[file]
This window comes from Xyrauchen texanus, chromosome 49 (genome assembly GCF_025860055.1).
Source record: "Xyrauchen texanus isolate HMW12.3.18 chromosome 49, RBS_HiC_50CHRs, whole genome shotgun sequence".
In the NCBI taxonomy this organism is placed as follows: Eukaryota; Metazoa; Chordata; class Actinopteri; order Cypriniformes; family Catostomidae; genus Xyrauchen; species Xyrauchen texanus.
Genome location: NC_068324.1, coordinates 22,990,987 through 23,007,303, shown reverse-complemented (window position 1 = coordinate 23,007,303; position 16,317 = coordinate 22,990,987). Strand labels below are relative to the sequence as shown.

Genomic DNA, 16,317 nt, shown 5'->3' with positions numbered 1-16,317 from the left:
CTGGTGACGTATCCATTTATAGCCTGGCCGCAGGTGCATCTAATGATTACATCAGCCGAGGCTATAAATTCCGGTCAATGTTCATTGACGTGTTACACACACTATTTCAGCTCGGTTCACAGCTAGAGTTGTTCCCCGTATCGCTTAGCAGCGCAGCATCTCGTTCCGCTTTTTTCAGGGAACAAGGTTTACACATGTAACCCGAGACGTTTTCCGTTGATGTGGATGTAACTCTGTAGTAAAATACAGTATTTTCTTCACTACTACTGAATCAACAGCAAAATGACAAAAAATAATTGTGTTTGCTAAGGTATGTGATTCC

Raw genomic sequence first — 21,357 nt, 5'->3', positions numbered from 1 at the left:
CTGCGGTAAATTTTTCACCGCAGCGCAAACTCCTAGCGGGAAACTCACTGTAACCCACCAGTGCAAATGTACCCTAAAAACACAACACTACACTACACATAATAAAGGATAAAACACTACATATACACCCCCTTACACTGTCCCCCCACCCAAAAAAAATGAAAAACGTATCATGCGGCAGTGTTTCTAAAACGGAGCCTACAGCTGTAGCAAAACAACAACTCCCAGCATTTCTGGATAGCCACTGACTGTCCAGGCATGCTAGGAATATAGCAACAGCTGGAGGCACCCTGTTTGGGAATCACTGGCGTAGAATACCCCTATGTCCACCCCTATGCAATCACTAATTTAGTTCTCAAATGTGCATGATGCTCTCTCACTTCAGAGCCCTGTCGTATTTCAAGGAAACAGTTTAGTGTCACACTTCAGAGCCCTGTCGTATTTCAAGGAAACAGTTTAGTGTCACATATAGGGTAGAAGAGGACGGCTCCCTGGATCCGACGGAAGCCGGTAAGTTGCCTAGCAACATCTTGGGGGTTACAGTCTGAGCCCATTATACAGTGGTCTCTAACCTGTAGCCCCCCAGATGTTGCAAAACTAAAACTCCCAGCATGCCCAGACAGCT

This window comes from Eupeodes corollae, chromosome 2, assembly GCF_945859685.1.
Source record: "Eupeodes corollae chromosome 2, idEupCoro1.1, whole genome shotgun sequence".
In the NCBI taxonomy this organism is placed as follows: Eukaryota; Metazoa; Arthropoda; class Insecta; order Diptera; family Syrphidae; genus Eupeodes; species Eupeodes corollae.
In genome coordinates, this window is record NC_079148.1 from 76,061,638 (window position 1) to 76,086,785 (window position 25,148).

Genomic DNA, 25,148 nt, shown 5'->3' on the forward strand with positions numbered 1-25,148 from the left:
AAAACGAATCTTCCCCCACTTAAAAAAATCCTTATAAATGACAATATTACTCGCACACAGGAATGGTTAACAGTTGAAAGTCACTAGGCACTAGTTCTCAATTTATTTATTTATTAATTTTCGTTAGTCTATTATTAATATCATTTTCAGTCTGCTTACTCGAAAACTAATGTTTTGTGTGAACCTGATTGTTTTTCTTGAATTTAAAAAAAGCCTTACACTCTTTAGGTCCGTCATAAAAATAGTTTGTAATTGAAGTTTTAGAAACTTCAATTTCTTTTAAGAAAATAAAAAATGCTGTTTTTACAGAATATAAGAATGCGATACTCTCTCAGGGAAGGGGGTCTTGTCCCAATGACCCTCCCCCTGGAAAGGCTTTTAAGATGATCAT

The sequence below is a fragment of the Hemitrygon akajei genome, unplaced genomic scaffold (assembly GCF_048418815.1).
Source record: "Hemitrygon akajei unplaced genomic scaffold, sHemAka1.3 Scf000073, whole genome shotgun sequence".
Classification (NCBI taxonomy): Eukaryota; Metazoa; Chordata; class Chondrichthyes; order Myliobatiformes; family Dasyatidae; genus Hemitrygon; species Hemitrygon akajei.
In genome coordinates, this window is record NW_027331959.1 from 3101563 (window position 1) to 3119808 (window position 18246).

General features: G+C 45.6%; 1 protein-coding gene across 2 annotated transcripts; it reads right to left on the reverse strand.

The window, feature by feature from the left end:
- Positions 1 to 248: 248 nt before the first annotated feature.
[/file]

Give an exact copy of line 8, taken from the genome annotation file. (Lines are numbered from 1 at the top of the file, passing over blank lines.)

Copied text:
CTGCGGTAAATTTTTCACCGCAGCGCAAACTCCTAGCGGGAAACTCACTGTAACCCACCAGTGCAAATGTACCCTAAAAACACAACACTACACTACACATAATAAAGGATAAAACACTACATATACACCCCCTTACACTGTCCCCCCACCCAAAAAAAATGAAAAACGTATCATGCGGCAGTGTTTCTAAAACGGAGCCTACAGCTGTAGCAAAACAACAACTCCCAGCATTTCTGGATAGCCACTGACTGTCCAGGCATGCTAGGAATATAGCAACAGCTGGAGGCACCCTGTTTGGGAATCACTGGCGTAGAATACCCCTATGTCCACCCCTATGCAATCACTAATTTAGTTCTCAAATGTGCATGATGCTCTCTCACTTCAGAGCCCTGTCGTATTTCAAGGAAACAGTTTAGTGTCACACTTCAGAGCCCTGTCGTATTTCAAGGAAACAGTTTAGTGTCACATATAGGGTAGAAGAGGACGGCTCCCTGGATCCGACGGAAGCCGGTAAGTTGCCTAGCAACATCTTGGGGGTTACAGTCTGAGCCCATTATACAGTGGTCTCTAACCTGTAGCCCCCCAGATGTTGCAAAACTAAAACTCCCAGCATGCCCAGACAGCT